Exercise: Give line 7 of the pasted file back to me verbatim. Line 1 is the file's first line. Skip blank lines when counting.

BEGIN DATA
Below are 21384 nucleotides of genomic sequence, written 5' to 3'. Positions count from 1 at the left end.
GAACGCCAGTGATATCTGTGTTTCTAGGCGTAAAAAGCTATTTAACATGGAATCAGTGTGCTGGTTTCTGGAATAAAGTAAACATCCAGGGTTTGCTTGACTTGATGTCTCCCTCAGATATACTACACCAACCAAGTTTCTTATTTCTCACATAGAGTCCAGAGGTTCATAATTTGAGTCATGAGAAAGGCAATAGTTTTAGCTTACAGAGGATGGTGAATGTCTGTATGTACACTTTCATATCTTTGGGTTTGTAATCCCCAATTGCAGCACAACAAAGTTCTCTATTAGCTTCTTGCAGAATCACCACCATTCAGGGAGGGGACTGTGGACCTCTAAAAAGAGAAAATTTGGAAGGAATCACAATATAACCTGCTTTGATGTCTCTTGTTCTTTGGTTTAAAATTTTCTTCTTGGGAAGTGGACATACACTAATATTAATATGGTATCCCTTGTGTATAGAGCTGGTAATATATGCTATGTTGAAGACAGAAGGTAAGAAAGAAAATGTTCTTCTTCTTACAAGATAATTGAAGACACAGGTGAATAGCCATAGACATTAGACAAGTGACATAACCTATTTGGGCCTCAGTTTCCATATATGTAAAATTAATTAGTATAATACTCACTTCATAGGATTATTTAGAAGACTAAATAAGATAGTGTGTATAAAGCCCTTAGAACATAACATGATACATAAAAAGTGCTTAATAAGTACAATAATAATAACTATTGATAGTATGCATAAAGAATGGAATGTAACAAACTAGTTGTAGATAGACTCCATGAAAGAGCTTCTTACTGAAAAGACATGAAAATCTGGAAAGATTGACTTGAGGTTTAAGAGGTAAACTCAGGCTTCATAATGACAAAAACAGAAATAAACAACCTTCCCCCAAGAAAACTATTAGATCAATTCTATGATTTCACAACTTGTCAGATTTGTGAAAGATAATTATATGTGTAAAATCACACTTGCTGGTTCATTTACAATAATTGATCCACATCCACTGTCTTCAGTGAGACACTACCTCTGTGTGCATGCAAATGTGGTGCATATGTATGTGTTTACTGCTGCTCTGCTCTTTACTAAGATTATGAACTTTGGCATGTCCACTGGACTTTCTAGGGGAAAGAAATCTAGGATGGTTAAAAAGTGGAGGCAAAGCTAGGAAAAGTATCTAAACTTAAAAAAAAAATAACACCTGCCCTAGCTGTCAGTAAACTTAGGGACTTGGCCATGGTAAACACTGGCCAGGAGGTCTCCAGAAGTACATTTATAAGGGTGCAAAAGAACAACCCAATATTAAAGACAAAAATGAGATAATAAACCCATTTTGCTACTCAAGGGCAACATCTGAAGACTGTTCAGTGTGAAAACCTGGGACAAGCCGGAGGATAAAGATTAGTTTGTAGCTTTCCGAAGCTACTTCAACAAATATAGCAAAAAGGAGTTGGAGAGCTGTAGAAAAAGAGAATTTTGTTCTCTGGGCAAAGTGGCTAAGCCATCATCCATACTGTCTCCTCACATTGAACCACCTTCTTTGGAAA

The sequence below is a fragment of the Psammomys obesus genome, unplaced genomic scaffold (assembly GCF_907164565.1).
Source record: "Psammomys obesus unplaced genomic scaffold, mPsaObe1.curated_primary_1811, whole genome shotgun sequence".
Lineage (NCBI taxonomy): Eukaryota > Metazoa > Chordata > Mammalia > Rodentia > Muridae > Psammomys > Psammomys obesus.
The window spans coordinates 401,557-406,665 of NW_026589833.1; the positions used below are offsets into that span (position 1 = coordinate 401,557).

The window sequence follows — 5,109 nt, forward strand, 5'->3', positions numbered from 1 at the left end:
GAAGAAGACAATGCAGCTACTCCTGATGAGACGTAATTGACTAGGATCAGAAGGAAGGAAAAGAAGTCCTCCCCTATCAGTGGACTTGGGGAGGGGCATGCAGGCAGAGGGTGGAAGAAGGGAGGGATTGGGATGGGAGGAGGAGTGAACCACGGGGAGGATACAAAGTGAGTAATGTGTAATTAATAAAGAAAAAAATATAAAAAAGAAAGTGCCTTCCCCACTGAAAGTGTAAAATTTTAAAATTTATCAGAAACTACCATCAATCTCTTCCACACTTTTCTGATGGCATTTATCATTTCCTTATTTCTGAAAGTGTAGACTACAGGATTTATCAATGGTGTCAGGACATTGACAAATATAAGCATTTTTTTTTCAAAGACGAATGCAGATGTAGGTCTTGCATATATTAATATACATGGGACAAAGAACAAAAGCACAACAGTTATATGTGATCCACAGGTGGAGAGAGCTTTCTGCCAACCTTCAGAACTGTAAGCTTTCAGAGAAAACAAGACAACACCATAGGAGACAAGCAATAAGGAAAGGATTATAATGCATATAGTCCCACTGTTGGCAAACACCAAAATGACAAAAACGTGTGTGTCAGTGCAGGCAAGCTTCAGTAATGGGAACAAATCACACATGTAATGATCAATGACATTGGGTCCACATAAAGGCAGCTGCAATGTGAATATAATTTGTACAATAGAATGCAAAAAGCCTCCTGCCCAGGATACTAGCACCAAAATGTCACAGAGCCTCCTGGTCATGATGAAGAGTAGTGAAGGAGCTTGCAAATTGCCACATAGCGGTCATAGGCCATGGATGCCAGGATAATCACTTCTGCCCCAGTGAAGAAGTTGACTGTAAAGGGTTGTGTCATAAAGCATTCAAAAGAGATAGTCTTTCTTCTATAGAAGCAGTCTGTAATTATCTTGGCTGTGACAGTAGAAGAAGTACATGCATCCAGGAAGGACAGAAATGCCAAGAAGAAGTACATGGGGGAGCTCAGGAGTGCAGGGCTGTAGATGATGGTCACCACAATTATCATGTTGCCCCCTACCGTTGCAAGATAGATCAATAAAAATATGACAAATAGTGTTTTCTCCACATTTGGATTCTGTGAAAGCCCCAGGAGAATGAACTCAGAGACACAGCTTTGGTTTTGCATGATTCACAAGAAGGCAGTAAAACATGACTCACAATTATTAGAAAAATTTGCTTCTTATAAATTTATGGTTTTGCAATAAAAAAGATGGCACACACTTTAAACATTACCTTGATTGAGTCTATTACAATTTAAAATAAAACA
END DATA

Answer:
The window sequence follows — 5,109 nt, forward strand, 5'->3', positions numbered from 1 at the left end: